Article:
The subplot of this audio involves flashbacks to Gallifrey, where Caleera, the Time Lord with psychic powers, is first discovering her abilities and is held back by the higher-ups of Gallifrey who want to suppress her abilities. It is not hard to feel sympathy for her, as her origin is a tragic one, though over the course of the story she begins to manipulate Helen and it soon becomes clear that her intentions are less than noble, particularly after years of oppression from the Time Lords. Caleera is definitely an interesting character and the fact that this audio ends on a cliff-hanger means that she is bound to show up again later on.
The setting of Scenes From Her Life is incredible, the constant creaking of damaged machinery and sparking of exposed wiring showcases the exceptional quality of Big Finish soundscapes. Dank, eerie corridors, rotting technology and howling corridors inhabited by crazy aristocratic murderers makes for a great setting for a scary story. This is definitely an audio that needs to be listen to in order to be appreciated, and there are many plot elements that haven’t been touched on here as there is a lot of intrigue and some excellent reveals that make this audio one of the best in the series that presents one of the most twisted and disturbing challenges for the Doctor, Liv and Helen that we have heard thus far.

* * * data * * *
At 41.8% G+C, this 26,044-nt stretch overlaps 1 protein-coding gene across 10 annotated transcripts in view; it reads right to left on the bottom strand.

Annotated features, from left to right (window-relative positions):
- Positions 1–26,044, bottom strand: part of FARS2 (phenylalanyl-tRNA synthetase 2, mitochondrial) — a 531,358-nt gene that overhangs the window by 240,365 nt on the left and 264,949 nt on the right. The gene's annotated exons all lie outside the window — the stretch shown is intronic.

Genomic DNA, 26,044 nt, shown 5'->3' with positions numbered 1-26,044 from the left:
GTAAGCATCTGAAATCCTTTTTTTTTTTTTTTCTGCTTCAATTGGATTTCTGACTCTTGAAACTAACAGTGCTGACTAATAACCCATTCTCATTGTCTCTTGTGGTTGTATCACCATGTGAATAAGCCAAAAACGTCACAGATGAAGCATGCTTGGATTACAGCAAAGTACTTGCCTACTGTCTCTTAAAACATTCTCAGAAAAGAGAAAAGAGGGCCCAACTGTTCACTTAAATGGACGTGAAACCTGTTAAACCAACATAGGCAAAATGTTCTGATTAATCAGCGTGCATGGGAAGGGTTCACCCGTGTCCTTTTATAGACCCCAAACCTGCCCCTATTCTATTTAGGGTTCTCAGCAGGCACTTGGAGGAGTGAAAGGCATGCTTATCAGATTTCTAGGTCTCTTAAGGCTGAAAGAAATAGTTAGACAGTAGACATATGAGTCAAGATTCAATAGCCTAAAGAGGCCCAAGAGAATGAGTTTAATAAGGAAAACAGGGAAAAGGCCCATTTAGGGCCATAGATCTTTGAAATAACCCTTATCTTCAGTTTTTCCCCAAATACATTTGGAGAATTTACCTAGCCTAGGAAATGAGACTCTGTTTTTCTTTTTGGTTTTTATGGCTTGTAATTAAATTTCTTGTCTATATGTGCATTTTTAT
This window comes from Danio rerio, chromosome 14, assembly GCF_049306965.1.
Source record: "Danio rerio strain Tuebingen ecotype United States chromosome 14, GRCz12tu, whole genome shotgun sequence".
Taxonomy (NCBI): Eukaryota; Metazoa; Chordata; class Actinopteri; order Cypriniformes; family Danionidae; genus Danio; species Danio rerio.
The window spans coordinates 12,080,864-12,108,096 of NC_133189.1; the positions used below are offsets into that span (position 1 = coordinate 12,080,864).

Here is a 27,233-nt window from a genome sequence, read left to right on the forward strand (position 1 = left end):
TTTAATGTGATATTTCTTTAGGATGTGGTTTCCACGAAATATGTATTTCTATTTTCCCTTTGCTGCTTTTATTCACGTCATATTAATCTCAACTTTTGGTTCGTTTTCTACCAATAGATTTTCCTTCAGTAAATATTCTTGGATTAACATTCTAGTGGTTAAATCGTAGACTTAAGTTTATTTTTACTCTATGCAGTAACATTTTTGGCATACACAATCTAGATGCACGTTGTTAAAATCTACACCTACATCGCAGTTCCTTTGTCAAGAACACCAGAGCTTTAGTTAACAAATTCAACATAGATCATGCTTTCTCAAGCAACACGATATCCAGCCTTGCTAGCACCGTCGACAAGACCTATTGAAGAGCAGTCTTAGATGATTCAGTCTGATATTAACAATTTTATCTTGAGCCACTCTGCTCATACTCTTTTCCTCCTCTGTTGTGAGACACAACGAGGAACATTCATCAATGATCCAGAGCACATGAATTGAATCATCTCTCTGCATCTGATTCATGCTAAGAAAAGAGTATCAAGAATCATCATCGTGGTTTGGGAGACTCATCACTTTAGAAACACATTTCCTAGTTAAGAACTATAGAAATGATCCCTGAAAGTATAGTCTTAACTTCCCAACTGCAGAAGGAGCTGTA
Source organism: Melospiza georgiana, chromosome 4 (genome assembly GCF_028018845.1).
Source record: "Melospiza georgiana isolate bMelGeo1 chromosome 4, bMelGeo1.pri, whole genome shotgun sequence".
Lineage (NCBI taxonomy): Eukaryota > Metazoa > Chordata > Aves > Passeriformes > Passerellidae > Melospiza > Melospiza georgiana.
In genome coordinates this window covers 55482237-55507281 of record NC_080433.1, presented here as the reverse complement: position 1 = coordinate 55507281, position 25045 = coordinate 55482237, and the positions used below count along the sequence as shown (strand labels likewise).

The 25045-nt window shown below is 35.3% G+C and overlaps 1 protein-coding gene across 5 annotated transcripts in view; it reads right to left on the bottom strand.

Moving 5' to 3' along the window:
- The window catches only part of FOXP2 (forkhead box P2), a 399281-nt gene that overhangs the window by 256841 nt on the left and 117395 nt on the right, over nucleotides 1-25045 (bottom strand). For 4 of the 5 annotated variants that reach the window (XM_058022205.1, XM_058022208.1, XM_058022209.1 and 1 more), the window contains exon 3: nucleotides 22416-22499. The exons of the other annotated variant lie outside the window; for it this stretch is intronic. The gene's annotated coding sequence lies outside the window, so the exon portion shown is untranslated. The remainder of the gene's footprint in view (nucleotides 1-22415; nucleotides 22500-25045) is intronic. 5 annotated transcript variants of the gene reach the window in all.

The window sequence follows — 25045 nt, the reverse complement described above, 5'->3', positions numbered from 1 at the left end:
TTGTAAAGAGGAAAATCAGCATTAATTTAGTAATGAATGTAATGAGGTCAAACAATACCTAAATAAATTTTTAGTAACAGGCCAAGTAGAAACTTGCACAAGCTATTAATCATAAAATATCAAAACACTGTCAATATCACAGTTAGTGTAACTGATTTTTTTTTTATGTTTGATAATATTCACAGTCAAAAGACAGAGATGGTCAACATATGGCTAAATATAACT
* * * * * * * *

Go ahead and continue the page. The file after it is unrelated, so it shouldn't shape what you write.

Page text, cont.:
2.3 – The Gift
Arriving in 1906 San Francisco, the Doctor is seemingly transfixed by music that Liv and Helen cannot hear and soon wanders off looking for a barbershop of all things, while Liv and Helen intervene to prevent a bankrupt theatre owner from being carted away by loan sharks. Despite the seemingly benign opening, there are some elements of strange goings-on in the city, as a man stalks the streets howling about the ‘day of retribution’, and another sinister man offers huge amounts of money to the downtrodden, which is apparently the eponymous ‘Gift’. This audio deals with the theme of temptation in times of destitution, and how seemingly good-natured people can be manipulated by promises of money.